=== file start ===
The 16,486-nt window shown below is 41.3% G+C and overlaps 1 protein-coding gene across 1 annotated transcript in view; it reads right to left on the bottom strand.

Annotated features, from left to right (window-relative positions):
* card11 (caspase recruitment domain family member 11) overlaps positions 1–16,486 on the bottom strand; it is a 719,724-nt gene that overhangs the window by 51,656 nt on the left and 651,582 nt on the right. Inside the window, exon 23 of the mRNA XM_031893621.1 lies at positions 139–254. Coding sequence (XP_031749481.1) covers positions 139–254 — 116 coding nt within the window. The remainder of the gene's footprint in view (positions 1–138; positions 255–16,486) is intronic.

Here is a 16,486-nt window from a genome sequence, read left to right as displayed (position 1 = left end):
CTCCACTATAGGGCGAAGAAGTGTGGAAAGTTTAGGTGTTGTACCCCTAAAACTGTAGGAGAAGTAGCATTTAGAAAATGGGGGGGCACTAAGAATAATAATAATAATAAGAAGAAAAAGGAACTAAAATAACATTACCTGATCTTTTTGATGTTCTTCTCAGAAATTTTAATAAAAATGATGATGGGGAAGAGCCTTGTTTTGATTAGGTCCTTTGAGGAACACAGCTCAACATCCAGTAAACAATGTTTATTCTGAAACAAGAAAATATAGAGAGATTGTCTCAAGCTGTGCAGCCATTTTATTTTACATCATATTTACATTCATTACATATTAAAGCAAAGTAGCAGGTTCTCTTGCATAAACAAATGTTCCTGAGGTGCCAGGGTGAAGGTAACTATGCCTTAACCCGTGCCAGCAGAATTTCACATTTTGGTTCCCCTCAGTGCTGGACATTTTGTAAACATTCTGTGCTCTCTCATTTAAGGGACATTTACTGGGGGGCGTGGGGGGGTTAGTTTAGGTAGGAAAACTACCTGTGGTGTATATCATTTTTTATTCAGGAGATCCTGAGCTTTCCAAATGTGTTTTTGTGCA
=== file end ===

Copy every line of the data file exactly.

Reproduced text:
The 16,486-nt window shown below is 41.3% G+C and overlaps 1 protein-coding gene across 1 annotated transcript in view; it reads right to left on the bottom strand.

Annotated features, from left to right (window-relative positions):
* card11 (caspase recruitment domain family member 11) overlaps positions 1–16,486 on the bottom strand; it is a 719,724-nt gene that overhangs the window by 51,656 nt on the left and 651,582 nt on the right. Inside the window, exon 23 of the mRNA XM_031893621.1 lies at positions 139–254. Coding sequence (XP_031749481.1) covers positions 139–254 — 116 coding nt within the window. The remainder of the gene's footprint in view (positions 1–138; positions 255–16,486) is intronic.

Here is a 16,486-nt window from a genome sequence, read left to right as displayed (position 1 = left end):
CTCCACTATAGGGCGAAGAAGTGTGGAAAGTTTAGGTGTTGTACCCCTAAAACTGTAGGAGAAGTAGCATTTAGAAAATGGGGGGGCACTAAGAATAATAATAATAATAAGAAGAAAAAGGAACTAAAATAACATTACCTGATCTTTTTGATGTTCTTCTCAGAAATTTTAATAAAAATGATGATGGGGAAGAGCCTTGTTTTGATTAGGTCCTTTGAGGAACACAGCTCAACATCCAGTAAACAATGTTTATTCTGAAACAAGAAAATATAGAGAGATTGTCTCAAGCTGTGCAGCCATTTTATTTTACATCATATTTACATTCATTACATATTAAAGCAAAGTAGCAGGTTCTCTTGCATAAACAAATGTTCCTGAGGTGCCAGGGTGAAGGTAACTATGCCTTAACCCGTGCCAGCAGAATTTCACATTTTGGTTCCCCTCAGTGCTGGACATTTTGTAAACATTCTGTGCTCTCTCATTTAAGGGACATTTACTGGGGGGCGTGGGGGGGTTAGTTTAGGTAGGAAAACTACCTGTGGTGTATATCATTTTTTATTCAGGAGATCCTGAGCTTTCCAAATGTGTTTTTGTGCA